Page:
As the administration continues to focus on efforts to combat climate change, President Obama has added emission rules for big-rigs to the agenda.

Some time ago, the president gave the Environmental Protection Agency (EPA) the go-ahead to develop new rules designed to improve fuel efficiency and lower carbon emissions for heavy-duty trucks. Now the industry is looking to see whether smaller fleets can meet the standard without going out of business.

The New York Times has come out saying they already know what the proposed rule will be, although it has not yet been published to the agency’s register. According to their report an official notice could come any day now. Although the exact number may not yet be known, let’s take a look at the signals we’ve been getting from the agency to date.

New Governmental Regulations

Although many at first assumed these regulations governed only the truck and the engine, the EPA has also added emission regulations for trailers, fairings and rolling resistance. According to one administration official, the unveiling will be a “big rule” that contains so many different components, it easily could be broken down into separate regulations by themselves.

While there is much anticipation of this new rule, it won’t actually go into effect for another four years. In 2011, the EPA outlined rules for vehicle model years 2014 – 2018. This new rule will govern vehicle model years “post-2018,” likely through 2027.

The government has reported that these changes will reduce petroleum consumption by more than 530 million barrels of oil and reduce carbon emissions by 270 million metric tons.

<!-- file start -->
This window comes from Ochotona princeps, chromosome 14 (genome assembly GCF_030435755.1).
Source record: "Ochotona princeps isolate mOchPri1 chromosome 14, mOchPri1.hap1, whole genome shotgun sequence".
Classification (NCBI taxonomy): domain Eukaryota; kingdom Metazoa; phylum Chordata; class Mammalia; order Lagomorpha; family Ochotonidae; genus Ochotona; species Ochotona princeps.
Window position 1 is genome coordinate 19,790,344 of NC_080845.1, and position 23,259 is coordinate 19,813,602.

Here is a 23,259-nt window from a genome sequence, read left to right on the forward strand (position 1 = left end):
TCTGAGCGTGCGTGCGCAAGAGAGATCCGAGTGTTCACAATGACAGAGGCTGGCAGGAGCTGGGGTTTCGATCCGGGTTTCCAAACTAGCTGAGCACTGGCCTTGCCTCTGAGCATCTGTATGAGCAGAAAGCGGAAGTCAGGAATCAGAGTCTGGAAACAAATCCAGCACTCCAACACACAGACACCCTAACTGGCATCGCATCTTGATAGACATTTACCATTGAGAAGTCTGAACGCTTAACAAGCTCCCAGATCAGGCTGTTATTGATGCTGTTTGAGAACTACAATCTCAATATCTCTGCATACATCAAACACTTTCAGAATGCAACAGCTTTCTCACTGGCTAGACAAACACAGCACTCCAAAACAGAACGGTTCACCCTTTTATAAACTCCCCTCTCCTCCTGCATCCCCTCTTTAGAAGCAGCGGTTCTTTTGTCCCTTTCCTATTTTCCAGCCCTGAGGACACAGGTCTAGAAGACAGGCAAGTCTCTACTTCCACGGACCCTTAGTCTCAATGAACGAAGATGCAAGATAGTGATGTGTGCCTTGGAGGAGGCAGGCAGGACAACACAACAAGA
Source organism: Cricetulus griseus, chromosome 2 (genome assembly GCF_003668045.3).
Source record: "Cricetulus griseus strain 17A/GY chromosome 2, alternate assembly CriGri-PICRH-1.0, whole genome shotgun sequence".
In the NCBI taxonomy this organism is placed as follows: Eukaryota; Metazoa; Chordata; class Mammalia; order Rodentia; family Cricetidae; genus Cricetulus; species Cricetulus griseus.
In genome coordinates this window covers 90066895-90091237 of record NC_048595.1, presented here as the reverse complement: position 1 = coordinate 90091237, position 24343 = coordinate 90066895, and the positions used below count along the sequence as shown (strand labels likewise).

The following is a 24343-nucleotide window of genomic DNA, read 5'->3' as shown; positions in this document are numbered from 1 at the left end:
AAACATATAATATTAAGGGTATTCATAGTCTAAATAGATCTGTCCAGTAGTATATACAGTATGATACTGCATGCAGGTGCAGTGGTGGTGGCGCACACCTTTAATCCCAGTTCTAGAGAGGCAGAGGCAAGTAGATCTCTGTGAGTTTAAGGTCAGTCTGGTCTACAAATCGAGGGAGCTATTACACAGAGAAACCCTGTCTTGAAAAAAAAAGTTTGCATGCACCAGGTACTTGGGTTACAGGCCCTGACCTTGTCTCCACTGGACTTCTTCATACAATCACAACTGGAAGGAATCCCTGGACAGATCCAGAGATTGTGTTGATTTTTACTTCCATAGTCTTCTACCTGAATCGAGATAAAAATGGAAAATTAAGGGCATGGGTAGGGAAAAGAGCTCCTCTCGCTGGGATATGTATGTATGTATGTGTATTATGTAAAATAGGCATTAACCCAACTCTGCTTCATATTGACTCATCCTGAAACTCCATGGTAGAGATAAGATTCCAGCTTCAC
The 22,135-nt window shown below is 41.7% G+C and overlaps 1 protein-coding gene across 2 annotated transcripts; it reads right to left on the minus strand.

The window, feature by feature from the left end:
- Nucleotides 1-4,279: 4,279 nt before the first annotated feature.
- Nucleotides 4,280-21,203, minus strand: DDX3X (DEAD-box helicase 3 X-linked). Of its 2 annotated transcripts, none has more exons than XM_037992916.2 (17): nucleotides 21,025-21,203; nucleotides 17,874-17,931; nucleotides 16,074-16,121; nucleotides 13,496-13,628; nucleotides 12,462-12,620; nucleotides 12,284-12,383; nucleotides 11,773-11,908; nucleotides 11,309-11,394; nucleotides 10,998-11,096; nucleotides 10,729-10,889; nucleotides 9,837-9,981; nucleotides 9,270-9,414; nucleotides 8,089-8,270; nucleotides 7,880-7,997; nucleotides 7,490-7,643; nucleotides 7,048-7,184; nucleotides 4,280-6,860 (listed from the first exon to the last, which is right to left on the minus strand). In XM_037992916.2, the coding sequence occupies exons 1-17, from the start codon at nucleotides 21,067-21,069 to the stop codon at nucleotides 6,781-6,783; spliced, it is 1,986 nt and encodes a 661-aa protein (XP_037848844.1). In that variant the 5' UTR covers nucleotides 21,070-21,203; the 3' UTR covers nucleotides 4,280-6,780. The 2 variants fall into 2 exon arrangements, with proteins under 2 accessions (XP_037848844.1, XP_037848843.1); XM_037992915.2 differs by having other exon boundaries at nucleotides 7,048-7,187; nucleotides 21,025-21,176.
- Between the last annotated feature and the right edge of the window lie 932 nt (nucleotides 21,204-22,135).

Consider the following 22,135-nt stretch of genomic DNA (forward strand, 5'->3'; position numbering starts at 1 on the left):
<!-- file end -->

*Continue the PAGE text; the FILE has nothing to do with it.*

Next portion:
Current long-haul truck fuel economy averages are in the neighborhood of 5.5 to 6 miles per gallon (mpg). The 2011 rule pegged the standard to a 20 percent savings. The final number for later years is set to have heavy-duty commercial trucks increase their fuel economy by as much as 40 percent through 2027, when compared to 2010 levels.

These new heavy-duty truck rules are in addition to a bevy of hotly contested emissions rules the government is instituting for power plants, dubbed the Clean Power Plan. The president is using emissions reductions as a key final part to his second-term legacy-building efforts.

From Trucking’s Perspective

Fleets have been moving to greater efficiency for some time now. One truck from the 1970s belched out more carbon emissions than 67 of today’s trucks running at full throttle. While more can always be done, trucking wants to make sure jobs and commerce aren’t threatened by regulation.

As Owner-Operator Independent Driver Association (OOIDA) Representative Scott Grenerth pointed out, there are two main concerns that industry has regarding the rule. “The cost of the truck, and reliability of the truck – that’s the bottom line,” he stated.

After traveling to Washington, D.C. last month to meet with the White House budget office, Grenerth came away saying reliability and downtime for truck repairs were the focus. They also discussed a cost-benefit rule and how to mesh emissions goals with fuel economy standards.

Glen Kedzie, environmental counsel for the American Truck Associations (ATA), while saying he has no idea what the eventual rule will be, conceded that the EPA has done an extreme amount of outreach to win over industry insiders. In his own words it has been “a lot more than I have ever seen on a rule.”

Even so, Kedzie is not without reservation. These regulations are broad in their scope and carry major implications for the trucking industry.

“A truck is a mobile office,” he went on to say. “It’s a cog to keep this economy moving along. The EPA is dealing with this economic aspect here. They have to be careful not to make the standards cost prohibitive.”

Observers are suggesting that the EPA will take a bit longer than The New York Times posited to issue the new truck standards. As the trucking industry holds its breath, only time will tell what the final rule will be. When it hits, you can be sure we’ll report on it.